Last year, he set about trying to form his atoms into a time crystal.


The recipe was incredibly complex, but just three ingredients were essential:

  • a force repeatedly disturbing the particles

  • a way to make the atoms interact with each other

  • an element of random disorder

The combination of these, Monroe says, ensures that particles are limited in how much energy they can absorb, allowing them to maintain a steady, ordered state.


In his experiment, this meant repeatedly firing alternating lasers at a chain of ten ytterbium ions: the first laser flips their spins and the second makes the spins interact with each other in random ways.


That combination caused the atomic spins to oscillate, but at twice the period they were being flipped.


More than that, the researchers found that even if they started to flip the system in an imperfect way, such as by slightly changing the frequency of the kicks, the oscillation remained the same.

"The system still locked at a very stable frequency," says Monroe.

Spatial crystals are similarly resistant to any attempt to nudge their atoms from their set spacing, he says.

"This time crystal has the same thing."

At Harvard, physicist Mikhail Lukin tried to do something similar, but in a very different system - a 3D chunk of diamond.


The mineral was riddled with around 1 million defects, each harboring a spin. And the diamond's impurities provided a natural disorder.


When Lukin and his team used microwave pulses to flip the spins, they saw the system respond at a fraction of the frequency with which it was being disturbed.


Physicists agree that the two systems spontaneously break a kind of time symmetry and therefore mathematically fulfill the time-crystal criteria.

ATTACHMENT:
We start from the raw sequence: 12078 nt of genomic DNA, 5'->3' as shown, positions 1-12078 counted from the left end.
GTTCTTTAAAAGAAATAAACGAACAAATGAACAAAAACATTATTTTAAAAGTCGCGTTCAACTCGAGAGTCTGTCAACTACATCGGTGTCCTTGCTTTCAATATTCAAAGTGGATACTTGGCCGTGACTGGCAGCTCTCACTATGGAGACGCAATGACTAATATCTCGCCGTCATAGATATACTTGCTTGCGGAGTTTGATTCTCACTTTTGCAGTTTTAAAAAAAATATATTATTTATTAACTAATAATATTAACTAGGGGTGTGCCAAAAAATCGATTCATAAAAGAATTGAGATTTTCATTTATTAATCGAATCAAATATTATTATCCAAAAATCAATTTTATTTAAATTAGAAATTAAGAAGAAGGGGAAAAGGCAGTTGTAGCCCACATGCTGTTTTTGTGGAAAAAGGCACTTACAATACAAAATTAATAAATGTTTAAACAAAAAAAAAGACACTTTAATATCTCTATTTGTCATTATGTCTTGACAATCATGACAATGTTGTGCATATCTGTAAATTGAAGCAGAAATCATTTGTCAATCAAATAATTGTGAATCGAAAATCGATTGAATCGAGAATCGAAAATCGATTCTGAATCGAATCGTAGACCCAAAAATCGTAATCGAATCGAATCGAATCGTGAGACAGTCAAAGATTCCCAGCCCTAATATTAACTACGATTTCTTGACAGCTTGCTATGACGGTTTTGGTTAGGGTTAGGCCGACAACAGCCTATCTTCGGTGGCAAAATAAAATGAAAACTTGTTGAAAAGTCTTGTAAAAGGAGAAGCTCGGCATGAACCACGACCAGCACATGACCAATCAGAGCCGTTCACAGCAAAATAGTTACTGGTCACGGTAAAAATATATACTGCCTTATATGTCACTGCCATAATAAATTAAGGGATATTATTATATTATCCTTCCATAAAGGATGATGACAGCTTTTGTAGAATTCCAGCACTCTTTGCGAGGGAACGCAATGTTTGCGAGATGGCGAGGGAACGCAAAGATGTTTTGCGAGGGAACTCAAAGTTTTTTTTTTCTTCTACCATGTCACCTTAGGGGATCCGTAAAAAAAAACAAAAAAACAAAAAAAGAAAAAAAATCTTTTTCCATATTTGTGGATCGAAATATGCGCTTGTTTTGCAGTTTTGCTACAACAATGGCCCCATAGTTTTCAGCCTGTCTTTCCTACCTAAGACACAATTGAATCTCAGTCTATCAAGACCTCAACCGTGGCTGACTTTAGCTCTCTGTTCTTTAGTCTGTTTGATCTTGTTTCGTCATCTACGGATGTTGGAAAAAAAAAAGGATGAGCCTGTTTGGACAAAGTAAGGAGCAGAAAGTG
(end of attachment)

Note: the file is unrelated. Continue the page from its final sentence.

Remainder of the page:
But there is some debate about whether to call them time crystals.

"This is an intriguing development, but to some extent it's an abuse of the term," says Oshikawa.

Yao says that the new systems are time crystals, but that the definition needs to be narrowed to avoid including phenomena that are already well understood and not nearly so interesting for quantum physicists.


But Monroe and Lukin's creations are exciting for different reasons, too, says Yao.


They seem to be the first, and perhaps simplest, examples of a host of new phases that exist in relatively unexplored out-of-equilibrium states, he says. They could also have several practical applications.


One could be quantum simulation systems that work at high temperatures.


Physicists often use entangled quantum particles at nanokelvin temperatures, close to absolute zero, to simulate complex behaviors of materials that cannot not be modeled on a classical computer.


Time crystals represent a stable quantum system that exists way above these temperatures - in the case of Lukin's diamond, at room temperature - potentially opening the door to quantum simulations without cryogenics.


Time crystals could also find use in super-precise sensors, says Lukin. His lab already uses diamond defects to detect tiny changes in temperature and magnetic fields.


But the approach has limits, because if too many defects are packed in a small space, their interactions destroy their fragile quantum states.


In a time crystal, however, the interactions serve to stabilize, rather than disrupt, so Lukin could harness millions of defects together to produce a strong signal - one that is able to efficiently probe living cells and atom-thick materials.


The same principle of stability from interactions could apply more widely in quantum computing, says Yao.


Quantum computers show huge promise, but have long struggled with the opposing challenges of protecting the fragile quantum bits that perform calculations, yet keeping them accessible for encoding and reading out information.

"You can ask yourself in the future whether one could find phases where interactions stabilize these quantum bits," says Yao.

The story of time crystals is a beautiful example of how progress often happens when different strands of thought come together, says Roderich Moessner, director of the Max Planck Institute for the Physics of Complex Systems in Dresden, Germany.


And it may be, he says, that this particular recipe proves to be just one of many ways to cook up a time crystal.